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Lawless: Court rules that law enforcement CANNOT enforce immigration laws

Lawless: Court rules that law enforcement CANNOT enforce immigration laws

Our laws were written in the most emphatic terms to ensure that those who entered illegally cannot remain in this country undetected. The purpose of those laws was precisely to detect illegal aliens and ensure that they are promptly removed from the country. Yet lower court judges, violating foundational Supreme Court case law, are flipping those laws upside down and are now making it unlawful to detect and deport illegal aliens. The latest Third Circuit Court of Appeals ruling is a great example of why no new laws will solve the problem if the executive branch will passively capitulate to lower courts subverting existing laws. The cycle will just continue.

On Wednesday, the Third Circuit Court of Appeals ruled that two Guatemalan illegal aliens could not be deported based on ICE finding out their unlawful status from a traffic stop initiated by a state trooper. In doing so, the judges not only created a Fourth Amendment right to privacy against detecting one’s illegal immigration status – contrary to years of case law – but also ruled that illegal aliens can’t be deported based on obtaining such information! In other words, when the laws say illegal aliens cannot be shielded from detection (8 U.S. Code §1324), they really mean they cannot be detected.

The two plaintiffs, Erick Geovany Yoc-Us and Luis Calel-Espantzay, are Guatemalan nationals who were sleeping in the back of a van when Pennsylvania state trooper Luke Macke pulled over the vehicle for speeding. There were six other people in the van who turned out to be citizens of Mexico, El Salvador, and Ecuador. Any commonsense police officer seeing that circumstance would have reasonable suspicion that they are in the country illegally.

The trooper smartly asked them for immigration papers or other forms of ID. The trooper called ICE, the people admitted to being here illegally, and they were placed in deportation proceedings. They were ordered deported by an immigration judge, and the ruling was upheld by the Board of Immigration Appeals (BIA), the appellate body of immigration court system.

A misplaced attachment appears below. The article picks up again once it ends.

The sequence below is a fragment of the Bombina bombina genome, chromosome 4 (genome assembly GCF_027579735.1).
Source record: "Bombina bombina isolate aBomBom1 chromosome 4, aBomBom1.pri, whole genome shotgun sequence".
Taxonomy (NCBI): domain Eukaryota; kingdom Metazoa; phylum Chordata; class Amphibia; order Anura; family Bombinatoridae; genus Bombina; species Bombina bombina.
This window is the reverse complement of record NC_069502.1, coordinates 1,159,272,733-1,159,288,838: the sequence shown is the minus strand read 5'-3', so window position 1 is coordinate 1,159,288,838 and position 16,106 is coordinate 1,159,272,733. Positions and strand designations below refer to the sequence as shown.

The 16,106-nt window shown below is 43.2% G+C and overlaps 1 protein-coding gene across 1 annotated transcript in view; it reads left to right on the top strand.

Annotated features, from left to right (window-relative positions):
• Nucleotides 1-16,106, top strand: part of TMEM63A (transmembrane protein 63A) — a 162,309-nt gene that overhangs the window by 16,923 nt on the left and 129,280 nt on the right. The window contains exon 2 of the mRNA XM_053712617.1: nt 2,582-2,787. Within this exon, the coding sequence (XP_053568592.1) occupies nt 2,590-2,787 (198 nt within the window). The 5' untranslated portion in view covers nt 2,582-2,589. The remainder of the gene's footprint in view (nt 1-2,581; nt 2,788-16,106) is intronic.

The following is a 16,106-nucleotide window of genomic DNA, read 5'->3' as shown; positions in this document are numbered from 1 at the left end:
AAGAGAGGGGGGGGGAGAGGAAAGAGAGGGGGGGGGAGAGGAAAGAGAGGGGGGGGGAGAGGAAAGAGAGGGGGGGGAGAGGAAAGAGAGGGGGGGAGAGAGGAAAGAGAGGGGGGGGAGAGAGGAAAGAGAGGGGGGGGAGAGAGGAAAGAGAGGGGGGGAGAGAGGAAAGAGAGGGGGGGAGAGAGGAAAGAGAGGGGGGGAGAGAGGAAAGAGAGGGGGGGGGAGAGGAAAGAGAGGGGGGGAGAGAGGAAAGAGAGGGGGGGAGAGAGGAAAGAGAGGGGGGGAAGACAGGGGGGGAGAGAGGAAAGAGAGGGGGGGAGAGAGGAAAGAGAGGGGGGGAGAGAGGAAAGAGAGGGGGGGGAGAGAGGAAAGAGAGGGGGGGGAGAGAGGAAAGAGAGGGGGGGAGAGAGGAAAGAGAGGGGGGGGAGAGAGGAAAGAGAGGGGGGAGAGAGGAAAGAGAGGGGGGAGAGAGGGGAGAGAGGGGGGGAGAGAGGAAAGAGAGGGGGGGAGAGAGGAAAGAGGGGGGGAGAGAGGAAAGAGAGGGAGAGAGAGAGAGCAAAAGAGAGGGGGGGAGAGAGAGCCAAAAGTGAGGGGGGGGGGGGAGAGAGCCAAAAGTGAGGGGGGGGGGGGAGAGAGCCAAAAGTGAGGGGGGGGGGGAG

Open and shut, right? Illegal aliens have no right to remain here and no right to remain undetected. As I’ve noted before, illegal aliens could have some constitutional rights if we want to permanently confine them, but if we merely want to remove them from the country, they have no Fourth Amendment rights against that. In fact, the laws are explicitly designed to ensure they are immediately detected.

Section 1324 prevents officials from shielding from detection, harboring, inducing, encouraging, or transporting illegal aliens and enabling them to remain in the country. The Alien Registration Act (8 U.S. Code §1253) downright requires them to register and carry papers on them.

As Dan Cadman, former ICE agent and fellow at the Center for Immigration Studies, told CR, “The federal alien smuggling-harboring-transporting statute, 8 U.S.C.1324, gives state and local police the authority to enforce its provisions. Using good police work, these officers developed probable cause to believe that one illegal alien was unlawfully transporting the others in violation of that statute. That ICE chose instead only to pursue civil deportation proceedings against all of them does not invalidate the lawful stop and investigatory actions of the Pennsylvania police and should not form a basis to suppress the evidence that flowed from their actions."